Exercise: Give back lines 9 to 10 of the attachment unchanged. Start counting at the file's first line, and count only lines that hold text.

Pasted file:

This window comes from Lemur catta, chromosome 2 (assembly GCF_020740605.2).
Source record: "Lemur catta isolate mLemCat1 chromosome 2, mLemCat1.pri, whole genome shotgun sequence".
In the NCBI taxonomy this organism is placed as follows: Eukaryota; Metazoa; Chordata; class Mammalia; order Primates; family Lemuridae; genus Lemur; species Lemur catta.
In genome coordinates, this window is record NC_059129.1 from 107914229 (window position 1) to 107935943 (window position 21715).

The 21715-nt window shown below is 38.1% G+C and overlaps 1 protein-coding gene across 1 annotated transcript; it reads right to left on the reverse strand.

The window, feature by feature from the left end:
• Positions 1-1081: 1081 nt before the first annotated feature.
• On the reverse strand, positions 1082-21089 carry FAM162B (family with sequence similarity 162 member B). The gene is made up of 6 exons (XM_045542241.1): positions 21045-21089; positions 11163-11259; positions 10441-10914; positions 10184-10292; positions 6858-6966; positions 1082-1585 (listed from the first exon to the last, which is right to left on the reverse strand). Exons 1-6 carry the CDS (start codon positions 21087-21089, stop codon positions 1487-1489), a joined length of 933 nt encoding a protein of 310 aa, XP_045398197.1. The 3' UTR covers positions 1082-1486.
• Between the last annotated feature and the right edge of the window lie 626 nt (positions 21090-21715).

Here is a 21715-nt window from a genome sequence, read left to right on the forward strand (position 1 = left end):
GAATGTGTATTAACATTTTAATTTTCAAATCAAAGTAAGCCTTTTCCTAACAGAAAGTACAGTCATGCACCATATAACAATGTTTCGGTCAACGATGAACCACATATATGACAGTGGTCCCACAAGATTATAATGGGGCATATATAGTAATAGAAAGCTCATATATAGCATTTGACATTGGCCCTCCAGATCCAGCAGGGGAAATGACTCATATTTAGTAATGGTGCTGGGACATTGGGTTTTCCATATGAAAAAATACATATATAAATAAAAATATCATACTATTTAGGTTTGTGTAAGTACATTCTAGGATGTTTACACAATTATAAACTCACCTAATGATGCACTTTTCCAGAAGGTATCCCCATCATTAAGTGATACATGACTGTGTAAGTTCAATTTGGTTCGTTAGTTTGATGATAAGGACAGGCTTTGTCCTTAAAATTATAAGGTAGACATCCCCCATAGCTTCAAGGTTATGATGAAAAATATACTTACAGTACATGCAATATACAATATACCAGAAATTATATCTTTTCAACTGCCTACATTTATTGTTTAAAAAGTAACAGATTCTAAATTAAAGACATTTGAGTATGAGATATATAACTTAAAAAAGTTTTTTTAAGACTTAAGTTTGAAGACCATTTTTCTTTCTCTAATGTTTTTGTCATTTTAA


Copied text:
• Between the last annotated feature and the right edge of the window lie 626 nt (positions 21090-21715).

Here is a 21715-nt window from a genome sequence, read left to right on the forward strand (position 1 = left end):